Camelbak T.O.R.O. & K.U.D.U. – Back Protection Integration

The not-so-minor details


Camelbak T.O.R.O. 8 & K.U.D.U. 10




TORO 8 $199, KUDU 10 $299, Sternum Protector $99


Back protection integrated into a great hydration backpack.
Camelbak quality.



The Camelbak K.U.D.U. and T.O.R.O. are designed to integrate a degree of back impact protection into a regular hydration backpack.

Camelbak has been making quality hydration systems and backpacks now for donkey’s years. And while donkeys and camels don’t share the same genome, it’s more of a figure of speech to imply they’re experienced at making a good product. There is a reason why people ask for Camelbak when looking for a hydration system; they are the Texta and Tupperware of the cycling world.

Protection for when getting rad goes wrong.

Addressing the ever-important area of back protection, Camelbak integrates CE Level II certified back protection via an insert that you easily forget is there. T.O.R.O. 8 uses a centre back protector that covers the spine, and K.U.D.U. 10 uses a longer full back protector which can also be unzipped from the pack and worn on its own.

The back protectors are designed to absorb energy from an impact in the event of a crash.

The K.U.D.U. has the ability for the main compartment to be separated into a standalone back protector without the water bladder.
The Center Back CE Level II Protector in the T.O.R.O. is a special multi-layered foam strip that sits against your back for protection against impacts.
The K.U.D.U. uses a Full Back CE Level II Protector for more coverage.

If we were looking to feel invincible then we can add the Sternum Protector – pictured below – it works with any of the packs, operates on its own. It is comfortable enough and easy to put on, with an integrated GoPro mount.

The Sternum Protector is sold separately.

What are the two models?

T.O.R.O. 8 and K.U.D.U. 10 are two new(ish) packs from Camelbak, with the T.O.R.O. being a lightweight pack and the K.U.D.U. is larger for bigger trail missions. Both packs come in different colours and include a hydration bladder. The Crux Reservoir holds three litres of water, with the big bite valve that Camelbak is famous for.

The T.O.R.O. 8, the mid-size pack.
The K.U.D.U. 10 is a larger pack with loads of storage.

The whole way through the range the numbers of the packs indicates storage capacity (less the three-litres of water they hold). T.O.R.O. 8 is a five-litre pack, and the K.U.D.U. 10 is a seven-litre pack.

A place for everything and everything in its place.

Despite their size differences they share a lot of similarities with handy zipped pockets, spacious compartments and external straps that can attach helmets and pads on the outside of the pack. These sort of features are what we have become accustomed to with Camelbak.

Trail testing the T.O.R.O. 8.

We have been testing the T.O.R.O. 8 for the past two months and enjoyed how lightweight it is, perfect for quick rides and with up-to three-litres of water capacity. We quickly forgot that the bag was more than just our regular backpack.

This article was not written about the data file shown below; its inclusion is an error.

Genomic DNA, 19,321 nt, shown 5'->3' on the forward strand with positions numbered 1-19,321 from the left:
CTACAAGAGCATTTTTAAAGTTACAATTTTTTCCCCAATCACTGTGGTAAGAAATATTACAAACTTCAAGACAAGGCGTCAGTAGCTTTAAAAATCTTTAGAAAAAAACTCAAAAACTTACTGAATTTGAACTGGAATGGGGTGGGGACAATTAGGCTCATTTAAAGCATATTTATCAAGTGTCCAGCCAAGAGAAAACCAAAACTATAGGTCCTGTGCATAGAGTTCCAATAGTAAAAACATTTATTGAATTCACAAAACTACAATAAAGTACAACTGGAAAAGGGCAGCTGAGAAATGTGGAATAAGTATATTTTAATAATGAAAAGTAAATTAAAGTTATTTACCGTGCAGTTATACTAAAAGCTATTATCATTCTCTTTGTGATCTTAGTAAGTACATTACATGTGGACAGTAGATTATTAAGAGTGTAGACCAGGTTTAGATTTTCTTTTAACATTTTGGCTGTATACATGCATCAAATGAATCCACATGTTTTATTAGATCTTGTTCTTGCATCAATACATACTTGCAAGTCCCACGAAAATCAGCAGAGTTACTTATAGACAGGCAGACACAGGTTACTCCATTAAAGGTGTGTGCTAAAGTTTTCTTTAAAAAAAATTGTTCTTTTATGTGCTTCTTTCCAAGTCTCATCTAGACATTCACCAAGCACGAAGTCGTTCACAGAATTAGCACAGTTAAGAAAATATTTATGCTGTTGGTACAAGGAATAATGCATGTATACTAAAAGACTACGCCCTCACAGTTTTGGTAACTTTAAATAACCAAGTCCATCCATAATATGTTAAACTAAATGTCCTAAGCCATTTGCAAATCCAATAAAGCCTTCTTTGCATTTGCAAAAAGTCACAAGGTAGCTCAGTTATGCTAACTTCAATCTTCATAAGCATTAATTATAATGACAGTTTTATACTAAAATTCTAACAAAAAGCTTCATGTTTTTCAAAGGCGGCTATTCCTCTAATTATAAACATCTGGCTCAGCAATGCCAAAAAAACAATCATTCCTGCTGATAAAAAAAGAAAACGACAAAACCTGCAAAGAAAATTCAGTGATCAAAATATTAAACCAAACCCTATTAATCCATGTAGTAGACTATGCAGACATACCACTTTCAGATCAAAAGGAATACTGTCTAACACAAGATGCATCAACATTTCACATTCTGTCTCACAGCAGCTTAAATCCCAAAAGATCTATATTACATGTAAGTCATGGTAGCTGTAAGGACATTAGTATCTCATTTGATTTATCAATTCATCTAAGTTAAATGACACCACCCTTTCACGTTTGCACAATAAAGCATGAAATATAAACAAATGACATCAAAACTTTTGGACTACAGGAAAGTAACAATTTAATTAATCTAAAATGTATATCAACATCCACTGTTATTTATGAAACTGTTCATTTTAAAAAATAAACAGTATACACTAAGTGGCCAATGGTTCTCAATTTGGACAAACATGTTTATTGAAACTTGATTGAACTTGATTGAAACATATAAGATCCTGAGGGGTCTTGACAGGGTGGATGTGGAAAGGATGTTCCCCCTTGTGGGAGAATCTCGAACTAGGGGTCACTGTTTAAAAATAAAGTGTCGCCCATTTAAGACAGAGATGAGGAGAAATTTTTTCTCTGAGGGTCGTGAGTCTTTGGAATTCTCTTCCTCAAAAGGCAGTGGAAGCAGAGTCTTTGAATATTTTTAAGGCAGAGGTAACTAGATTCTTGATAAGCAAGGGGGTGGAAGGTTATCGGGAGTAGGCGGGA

The triple strap on the T.O.R.O. 8 (which also appears on the K.U.D.U. 10) at first seemed unnecessary, in particular, the dual sternum strap. However, as we got used to it, we liked how firm the pack was against our back when descending. More importantly, the triple strap holds the back protector firmly in place, so there is little risk of it shifting in a crash.

Carrying our Giro Switchblade removable chin-guard and knee pads, no worries.

The idea of a back protector on a lightweight daypack did have us lifting an eyebrow at first, how much protection do we need on a quick hit out? As we used the pack, we loved how it’s more than just a back protector, and it helps give the pack more shape. As it warms up over the course of a ride, it does mould to the contour of your back. The back plates are also removable.

The CRUX Reservoir hose attaches firmly to the shoulder straps with the two clips. We did find that the hose kinked and blocked water flow when we tried to drink from the big bite valve unless we unclipped it from the bottom clip. However it never came free and flapped around on a bouncy descent, so we appreciated that it was firmly attached.

Camelbak’s excellent Crux water bladder.

T.O.R.O. 8 is predominantly made from lightweight mesh, over the course of the review we have noticed on the underside of one of the shoulder straps had torn slightly. It probably happened when we dumped the pack on the ground while trail building, sometimes it’s hard to find that perfect balance between light, soft and durable but rest assured they offer a lifetime warranty. However, the tears are small and haven’t grown over the course of the review.

For a little pack, we could load it up to the hilt! Every time we went out for a ride we tried to max it out with knee pads, weather jackets and food for a whole day. On one spin we accidentally took our change of clothes around the entire ride and didn’t notice till we got back to the car. It carried the extra weight so well it wasn’t a problem.

You’re looking at around a 50% increase in weight in comparison to a bag with similar carrying capacity, the 12l MULE and 7l Skyline bags that don’t use the back protection are 800g and 600g respectively. The K.U.D.U. tips the scales at 1.48kg and the T.O.R.O. is 820g.

We have been super impressed with the T.O.R.O. 8; there is a reason that Camelbak is such a household name in the cycling industry. The two bags manage to provide certified protection and combine it with a hydration backpack.

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